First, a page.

The 2014 Emirates Airline US Open Series Season in Review

October 3, 2014 03:34 PM
Serena Williams has now won three Emirates Airline US Open Series titles, more than any other player.
Milos Raonic captured his first Series title behind strong showings in Washington, D.C., Toronto and Cincinnati.

By E.J. Crawford

The 2014 Emirates Airline US Open Series started with a new points system and ended with a familiar champion hoisting the trophy.

While the quality of the tournaments and the play once again starred in 2014, no individual competitor shined brighter than Serena Williams. The reigning queen of American tennis was the only player to win multiple titles during this year’s Series season, capturing the crowns at the Bank of the West Classic in Stanford, Calif., and the Western & Southern Open in Cincinnati. In fact, her only summer setback came in the latest installment of the Williams sisters rivalry, with Venus topping Serena in the semifinals of the Rogers Cup in Montreal.

Still, the two titles and the one semifinal showing were more than enough for Serena to cruise to the 2014 women’s Series championship – making her the first player, man or woman, to win three Series crowns (2011, 2013-14).

The new points system for the 2014 Emirates Airline US Open Series Bonus Challenge doubled the total for any player who scored points in three or more events. Serena used that to finish with 430 points for the summer season, well ahead of runner-up Angelique Kerber (150 points) and third-place finisher and Rogers Cup champion Agnieszka Radwanksa (120 points).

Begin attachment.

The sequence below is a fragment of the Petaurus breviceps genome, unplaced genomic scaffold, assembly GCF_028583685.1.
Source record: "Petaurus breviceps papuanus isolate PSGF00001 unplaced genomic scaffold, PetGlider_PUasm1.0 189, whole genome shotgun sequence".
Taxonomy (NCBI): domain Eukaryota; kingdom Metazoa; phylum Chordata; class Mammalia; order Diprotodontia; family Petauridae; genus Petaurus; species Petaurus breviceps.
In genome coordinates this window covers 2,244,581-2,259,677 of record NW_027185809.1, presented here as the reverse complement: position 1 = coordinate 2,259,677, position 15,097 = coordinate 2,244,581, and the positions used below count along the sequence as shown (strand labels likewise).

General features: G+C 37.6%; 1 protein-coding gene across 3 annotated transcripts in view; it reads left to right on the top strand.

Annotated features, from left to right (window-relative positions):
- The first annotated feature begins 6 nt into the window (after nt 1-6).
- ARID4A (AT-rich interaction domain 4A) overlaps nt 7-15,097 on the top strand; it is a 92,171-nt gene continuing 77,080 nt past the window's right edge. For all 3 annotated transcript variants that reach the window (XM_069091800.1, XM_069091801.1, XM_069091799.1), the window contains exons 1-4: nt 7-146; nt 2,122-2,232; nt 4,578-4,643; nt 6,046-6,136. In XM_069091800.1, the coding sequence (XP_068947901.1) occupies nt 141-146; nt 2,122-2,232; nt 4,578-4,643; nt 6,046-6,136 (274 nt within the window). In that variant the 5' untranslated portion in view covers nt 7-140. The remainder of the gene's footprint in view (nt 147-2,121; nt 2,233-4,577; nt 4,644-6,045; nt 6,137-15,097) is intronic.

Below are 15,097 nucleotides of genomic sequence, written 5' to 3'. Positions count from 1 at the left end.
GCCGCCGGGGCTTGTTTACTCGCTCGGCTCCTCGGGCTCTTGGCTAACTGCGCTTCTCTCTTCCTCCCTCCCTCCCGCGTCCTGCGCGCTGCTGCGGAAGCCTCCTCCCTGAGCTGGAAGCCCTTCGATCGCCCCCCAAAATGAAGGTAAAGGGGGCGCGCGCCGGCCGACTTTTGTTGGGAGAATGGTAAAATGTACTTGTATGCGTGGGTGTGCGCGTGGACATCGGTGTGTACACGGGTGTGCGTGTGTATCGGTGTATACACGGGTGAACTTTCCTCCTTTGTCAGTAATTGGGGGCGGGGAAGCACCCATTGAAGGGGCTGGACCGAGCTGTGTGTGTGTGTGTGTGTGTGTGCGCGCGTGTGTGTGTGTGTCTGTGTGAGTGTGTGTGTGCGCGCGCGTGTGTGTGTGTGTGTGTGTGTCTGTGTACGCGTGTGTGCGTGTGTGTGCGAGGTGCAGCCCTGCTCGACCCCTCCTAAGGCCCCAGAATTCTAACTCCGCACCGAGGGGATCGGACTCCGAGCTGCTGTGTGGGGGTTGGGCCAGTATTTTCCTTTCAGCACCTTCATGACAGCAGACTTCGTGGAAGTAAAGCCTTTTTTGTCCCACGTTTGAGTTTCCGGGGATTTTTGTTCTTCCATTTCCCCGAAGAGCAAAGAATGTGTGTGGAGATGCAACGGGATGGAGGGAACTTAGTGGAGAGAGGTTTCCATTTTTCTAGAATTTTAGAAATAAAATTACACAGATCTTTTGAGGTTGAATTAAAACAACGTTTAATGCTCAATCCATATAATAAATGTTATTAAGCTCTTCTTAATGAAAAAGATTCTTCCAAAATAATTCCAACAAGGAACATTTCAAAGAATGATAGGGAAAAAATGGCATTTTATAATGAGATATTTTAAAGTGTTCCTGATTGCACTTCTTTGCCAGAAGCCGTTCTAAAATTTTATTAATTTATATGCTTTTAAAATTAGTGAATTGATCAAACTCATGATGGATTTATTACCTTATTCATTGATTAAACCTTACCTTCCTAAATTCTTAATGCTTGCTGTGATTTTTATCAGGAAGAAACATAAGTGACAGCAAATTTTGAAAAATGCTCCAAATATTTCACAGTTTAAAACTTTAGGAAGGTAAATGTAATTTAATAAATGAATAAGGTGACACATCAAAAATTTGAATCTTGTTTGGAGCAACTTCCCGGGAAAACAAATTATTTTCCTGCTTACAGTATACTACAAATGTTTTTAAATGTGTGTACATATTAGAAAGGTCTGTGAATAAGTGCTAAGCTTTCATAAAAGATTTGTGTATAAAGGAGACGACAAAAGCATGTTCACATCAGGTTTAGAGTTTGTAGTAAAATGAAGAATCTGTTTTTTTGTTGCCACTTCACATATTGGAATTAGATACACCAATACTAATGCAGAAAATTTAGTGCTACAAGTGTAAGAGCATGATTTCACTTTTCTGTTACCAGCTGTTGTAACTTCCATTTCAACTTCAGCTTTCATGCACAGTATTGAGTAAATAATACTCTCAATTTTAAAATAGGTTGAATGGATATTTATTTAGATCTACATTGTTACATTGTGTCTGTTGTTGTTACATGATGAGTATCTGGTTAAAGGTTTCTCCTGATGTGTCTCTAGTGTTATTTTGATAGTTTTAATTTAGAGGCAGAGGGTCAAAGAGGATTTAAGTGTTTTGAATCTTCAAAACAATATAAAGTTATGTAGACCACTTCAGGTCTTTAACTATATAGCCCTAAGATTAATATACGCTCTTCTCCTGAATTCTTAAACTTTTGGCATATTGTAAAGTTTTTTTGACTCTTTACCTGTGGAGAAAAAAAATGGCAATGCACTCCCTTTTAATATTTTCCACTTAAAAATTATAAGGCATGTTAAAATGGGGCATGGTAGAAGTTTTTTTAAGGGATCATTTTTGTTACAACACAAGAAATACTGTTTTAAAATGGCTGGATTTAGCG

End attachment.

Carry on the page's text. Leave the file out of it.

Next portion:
Joining Serena and Radwanska as a 2014 Series tournament champion was Petra Kvitova, who won the newly renamed Connecticut Open (formerly the New Haven Open at Yale) without dropping a set. Behind that victory, Kvitova finished tied for fourth in the Series standings with Venus and Cincinnati runner-up Ana Ivanovic.

Of course, only the top three finishers play for bonus prize money at the US Open, and first-place Serena made the most of her opportunity. She went on to win her record-tying sixth women’s singles title in Flushing Meadows, which delivered a record $4 million payday – $3 million as the US Open winner and an extra $1 million in bonus prize money as the Open and Series champion.

The chase for the men’s title in 2014 was a much tighter affair. It came down to the final week, with Milos Raonic securing the crown when second-place Series finisher John Isner was forced to pull out of the Winston-Salem Open with an ankle injury.

Raonic, the big-serving 23-year-old Canadian, secured his first Series title by winning the Citi Open in Washington, D.C., reaching the quarterfinals at the Rogers Cup in Toronto and advancing to the semifinals at the Western & Southern Open in Cincinnati to finish with 280 points. That topped Isner, the BB&T Atlanta Open champion who finished with 200 points, and Roger Federer, the Toronto runner-up and Cincinnati champ who had 170 points. Both Raonic and Isner had their point totals doubled under the new scoring system.

Other champions on the men’s side in 2014 were Jo-Wilfried Tsonga, who defeated Andy Murray, Novak Djokovic, Grigor Dimitrov and Federer in his run to the title in Toronto, and Lukas Rosol, who won the championship in Winston-Salem, N.C.

In doubles action, Bob and Mike Bryan won their 99th career title in Cincinnati – they would add No. 100 at the US Open – and Jack Sock and Vasek Pospisil backed up their Wimbledon title with a victory in Atlanta.

Best of all, fans were able to follow the action like never before. In all, there was more than 225 hours of live TV coverage of the Series broadcast on Tennis Channel, CBS and the ESPN family of networks, with coverage airing on 29 of a possible 34 days of the 2014 season – all showing that in its 10th anniversary season, the Series is growing stronger by the year.

 

 

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